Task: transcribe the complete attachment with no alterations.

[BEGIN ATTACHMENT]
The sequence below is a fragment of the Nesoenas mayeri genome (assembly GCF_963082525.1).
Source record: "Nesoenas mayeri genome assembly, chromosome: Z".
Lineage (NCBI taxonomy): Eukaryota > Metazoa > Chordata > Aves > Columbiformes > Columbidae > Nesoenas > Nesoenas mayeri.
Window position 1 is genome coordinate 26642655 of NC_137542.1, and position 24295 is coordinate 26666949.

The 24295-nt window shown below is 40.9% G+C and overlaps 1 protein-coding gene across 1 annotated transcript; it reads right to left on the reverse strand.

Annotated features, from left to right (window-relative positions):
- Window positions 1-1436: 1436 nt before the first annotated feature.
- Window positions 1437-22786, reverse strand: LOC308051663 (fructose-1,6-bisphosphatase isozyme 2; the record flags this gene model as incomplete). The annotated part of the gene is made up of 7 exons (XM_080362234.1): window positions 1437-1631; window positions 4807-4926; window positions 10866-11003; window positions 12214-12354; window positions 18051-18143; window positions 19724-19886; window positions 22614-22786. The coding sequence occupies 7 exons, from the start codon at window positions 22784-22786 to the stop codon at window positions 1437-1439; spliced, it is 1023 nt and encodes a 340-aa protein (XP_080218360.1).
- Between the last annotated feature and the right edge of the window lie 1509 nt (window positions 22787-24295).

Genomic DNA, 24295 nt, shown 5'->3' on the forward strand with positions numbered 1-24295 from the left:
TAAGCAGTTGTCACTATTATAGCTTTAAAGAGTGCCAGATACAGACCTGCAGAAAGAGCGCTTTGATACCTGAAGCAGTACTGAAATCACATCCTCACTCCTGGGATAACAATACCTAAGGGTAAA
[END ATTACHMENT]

The sequence below is a fragment of the Nesoenas mayeri genome (assembly GCF_963082525.1).
Source record: "Nesoenas mayeri genome assembly, chromosome: Z".
Lineage (NCBI taxonomy): Eukaryota > Metazoa > Chordata > Aves > Columbiformes > Columbidae > Nesoenas > Nesoenas mayeri.
Window position 1 is genome coordinate 26642655 of NC_137542.1, and position 24295 is coordinate 26666949.

The 24295-nt window shown below is 40.9% G+C and overlaps 1 protein-coding gene across 1 annotated transcript; it reads right to left on the reverse strand.

Annotated features, from left to right (window-relative positions):
- Window positions 1-1436: 1436 nt before the first annotated feature.
- Window positions 1437-22786, reverse strand: LOC308051663 (fructose-1,6-bisphosphatase isozyme 2; the record flags this gene model as incomplete). The annotated part of the gene is made up of 7 exons (XM_080362234.1): window positions 1437-1631; window positions 4807-4926; window positions 10866-11003; window positions 12214-12354; window positions 18051-18143; window positions 19724-19886; window positions 22614-22786. The coding sequence occupies 7 exons, from the start codon at window positions 22784-22786 to the stop codon at window positions 1437-1439; spliced, it is 1023 nt and encodes a 340-aa protein (XP_080218360.1).
- Between the last annotated feature and the right edge of the window lie 1509 nt (window positions 22787-24295).

Genomic DNA, 24295 nt, shown 5'->3' on the forward strand with positions numbered 1-24295 from the left:
TAAGCAGTTGTCACTATTATAGCTTTAAAGAGTGCCAGATACAGACCTGCAGAAAGAGCGCTTTGATACCTGAAGCAGTACTGAAATCACATCCTCACTCCTGGGATAACAATACCTAAGGGTAAA